One-Bowl Meals for Too Fast Lives

The Hearty Mexican Posole Soup with Radish Cabbage Arugula Salad Garnish (choice of vegan bean or pork version) that is featured for this week’s Delivered Dishes of the Week is an excellent one-bowl meal. See pithy descriptions for the next 2 weeks’ menus on the Menu Archive.

One-bowl meals are a way of life for many of us. They’re quick to eat, easy to make and more portable. When made of whole foods,  they’re also more ‘nutrient-dense’. A cup of nutrient-dense food like beans & greens gives you more nutrition than a comparable serving of something starchy and/or processed.  Looking at it another way, if you’re going to eat a 600-calorie meal, you could eat a 3-4 course meal of nutrient-dense foods instead of one bowl of mac ‘n cheese.

[Of course, there are times when that mac ‘n cheese or ice cream is completely appropriate. For instance, driving past Izzy’s Ice Cream on a 76 F evening last week.]

Anybody who’s followed a weight-loss program knows this. So the challenge is to surround ourselves with more nutrient-dense, unprocessed foods, which is hard when nutrient-poor processed foods are everywhere and simply more convenient.

I’ll be teaching to this question on Thu to residents at Next Step Housing, an independent living facility run by Ascension Place, a transitional housing program for women based in North Mpls.  I’ll assess their cooking skills, teach basic knife techniques, and focus on easy, cheap, healthful dishes that you can ‘build’ on for an endless variety of meals.

Tuscan white beans, swiss chard and broccoli.

We’re going to make a couple variations of Beans & Greens (see prior posts). Next Step’s apartment building is near the Cub Grocery on Broadway Ave & Lyndale Ave North, so these women can easily get dried/canned beans and frozen/ fresh greens such as kale, collards, turnip greens and spinach, all year round. On summer weekends, they can go to a satellite Farmers’ Market run by Mpls Farmers’ Market and West Broadway Business & Area Coalition. These women may have never visited a farmers’ market before, so I’m looking forward to introducing them come summer.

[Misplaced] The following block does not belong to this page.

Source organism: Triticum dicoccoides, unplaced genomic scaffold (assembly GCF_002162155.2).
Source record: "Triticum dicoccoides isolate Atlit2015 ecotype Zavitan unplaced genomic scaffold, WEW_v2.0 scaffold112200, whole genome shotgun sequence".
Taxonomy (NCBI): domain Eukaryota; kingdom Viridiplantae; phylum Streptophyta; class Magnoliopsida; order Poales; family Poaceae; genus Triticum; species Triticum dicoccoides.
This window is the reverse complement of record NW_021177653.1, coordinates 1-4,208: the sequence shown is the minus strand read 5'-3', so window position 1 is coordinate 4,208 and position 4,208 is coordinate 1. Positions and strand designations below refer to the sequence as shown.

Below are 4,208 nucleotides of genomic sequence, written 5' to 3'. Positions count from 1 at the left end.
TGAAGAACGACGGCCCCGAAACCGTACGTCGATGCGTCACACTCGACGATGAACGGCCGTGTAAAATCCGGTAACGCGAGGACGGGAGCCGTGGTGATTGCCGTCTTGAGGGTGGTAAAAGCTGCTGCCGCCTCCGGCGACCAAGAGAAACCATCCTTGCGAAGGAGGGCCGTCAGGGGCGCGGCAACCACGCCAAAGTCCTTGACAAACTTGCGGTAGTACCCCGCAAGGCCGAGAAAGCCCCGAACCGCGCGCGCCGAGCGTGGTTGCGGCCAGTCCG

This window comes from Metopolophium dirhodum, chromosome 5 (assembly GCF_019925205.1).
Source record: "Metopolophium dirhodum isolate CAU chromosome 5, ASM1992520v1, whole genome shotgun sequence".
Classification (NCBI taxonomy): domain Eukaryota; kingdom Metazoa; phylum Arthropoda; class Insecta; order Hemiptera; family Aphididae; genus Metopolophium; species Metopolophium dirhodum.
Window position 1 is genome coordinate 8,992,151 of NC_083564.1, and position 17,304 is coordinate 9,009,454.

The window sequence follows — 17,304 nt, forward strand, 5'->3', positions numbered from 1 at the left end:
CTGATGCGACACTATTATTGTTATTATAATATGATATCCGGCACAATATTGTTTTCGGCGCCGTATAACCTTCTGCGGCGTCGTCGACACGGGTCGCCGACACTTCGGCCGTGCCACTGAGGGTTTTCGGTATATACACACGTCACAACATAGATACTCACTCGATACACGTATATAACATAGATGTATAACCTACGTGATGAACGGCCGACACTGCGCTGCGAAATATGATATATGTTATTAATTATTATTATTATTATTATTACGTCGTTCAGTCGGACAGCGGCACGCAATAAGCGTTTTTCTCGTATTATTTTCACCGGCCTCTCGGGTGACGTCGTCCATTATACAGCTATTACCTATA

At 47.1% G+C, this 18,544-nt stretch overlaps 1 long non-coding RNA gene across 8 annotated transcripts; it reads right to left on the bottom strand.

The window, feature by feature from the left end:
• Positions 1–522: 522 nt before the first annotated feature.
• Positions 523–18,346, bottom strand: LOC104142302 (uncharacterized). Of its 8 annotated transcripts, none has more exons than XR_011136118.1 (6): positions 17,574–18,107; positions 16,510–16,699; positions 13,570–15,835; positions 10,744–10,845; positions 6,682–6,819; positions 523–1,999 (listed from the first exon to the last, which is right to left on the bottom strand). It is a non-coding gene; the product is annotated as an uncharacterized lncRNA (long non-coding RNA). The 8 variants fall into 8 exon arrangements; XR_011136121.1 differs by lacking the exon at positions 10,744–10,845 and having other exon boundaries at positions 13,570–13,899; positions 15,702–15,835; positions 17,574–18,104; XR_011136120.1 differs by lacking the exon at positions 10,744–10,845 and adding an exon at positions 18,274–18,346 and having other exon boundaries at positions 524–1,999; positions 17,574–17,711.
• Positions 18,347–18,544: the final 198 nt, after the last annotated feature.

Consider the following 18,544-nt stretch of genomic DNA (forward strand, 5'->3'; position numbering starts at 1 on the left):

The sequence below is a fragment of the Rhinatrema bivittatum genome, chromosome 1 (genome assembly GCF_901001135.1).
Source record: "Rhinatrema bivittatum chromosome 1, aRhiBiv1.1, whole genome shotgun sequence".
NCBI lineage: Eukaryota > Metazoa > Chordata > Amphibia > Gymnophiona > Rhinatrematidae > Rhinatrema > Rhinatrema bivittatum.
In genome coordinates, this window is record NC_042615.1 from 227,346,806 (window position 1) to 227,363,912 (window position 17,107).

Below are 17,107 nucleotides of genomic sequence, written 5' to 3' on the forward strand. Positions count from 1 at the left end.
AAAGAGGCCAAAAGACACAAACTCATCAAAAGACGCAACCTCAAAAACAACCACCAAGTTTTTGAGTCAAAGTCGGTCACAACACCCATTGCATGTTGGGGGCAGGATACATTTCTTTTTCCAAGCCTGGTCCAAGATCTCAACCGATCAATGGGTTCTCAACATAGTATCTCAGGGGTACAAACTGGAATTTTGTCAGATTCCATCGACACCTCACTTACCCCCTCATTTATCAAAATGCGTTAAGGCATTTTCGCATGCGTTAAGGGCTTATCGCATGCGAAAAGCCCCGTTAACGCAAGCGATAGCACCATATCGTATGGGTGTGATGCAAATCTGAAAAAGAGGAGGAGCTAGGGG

We’ll cook large batches as usual. In the end it’s cheaper and more efficient to cook a large batch than a small batch of most dishes. If you’re going to chop 1 onion and 3 carrots, you may as well chop twice as many while you’re at it.

Furthermore, I’m going to suggest that, since they live in the same apartment building, they do a couple things that will make cooking more fun and save money, too:

1) Monthly Soup Swap. Say you have a group of 6 people. Each participant brings a 6-quart pot of home-made soup and 5 quart-size ziploc bags or tupperware. Divide all the soups. Everybody gets 6 quarts of different soups! If you freeze the ziplocs flat, they can be stacked vertically or horizontally in the freezer and will take up less room.

Gorgeous local veg!

2) Buy favorite veggies in bulk at the Farmers’ Market and divide. You can buy 5-10 lb tubs of green beans, tomatoes, et al at a cheaper rate than the little 1-lb trays. The farmers often have blemished ‘seconds’ in large tubs for even lower prices. And, if you go near closing time, they will practically give stuff away rather than pack it up in their trucks.

3) Cook together occasionally. It makes a solitary chore more of a social event, especially for singles, and besides, two cooks are faster than one.

Of course, these are excellent time- & money-savers for everybody, whether you live next door or not!

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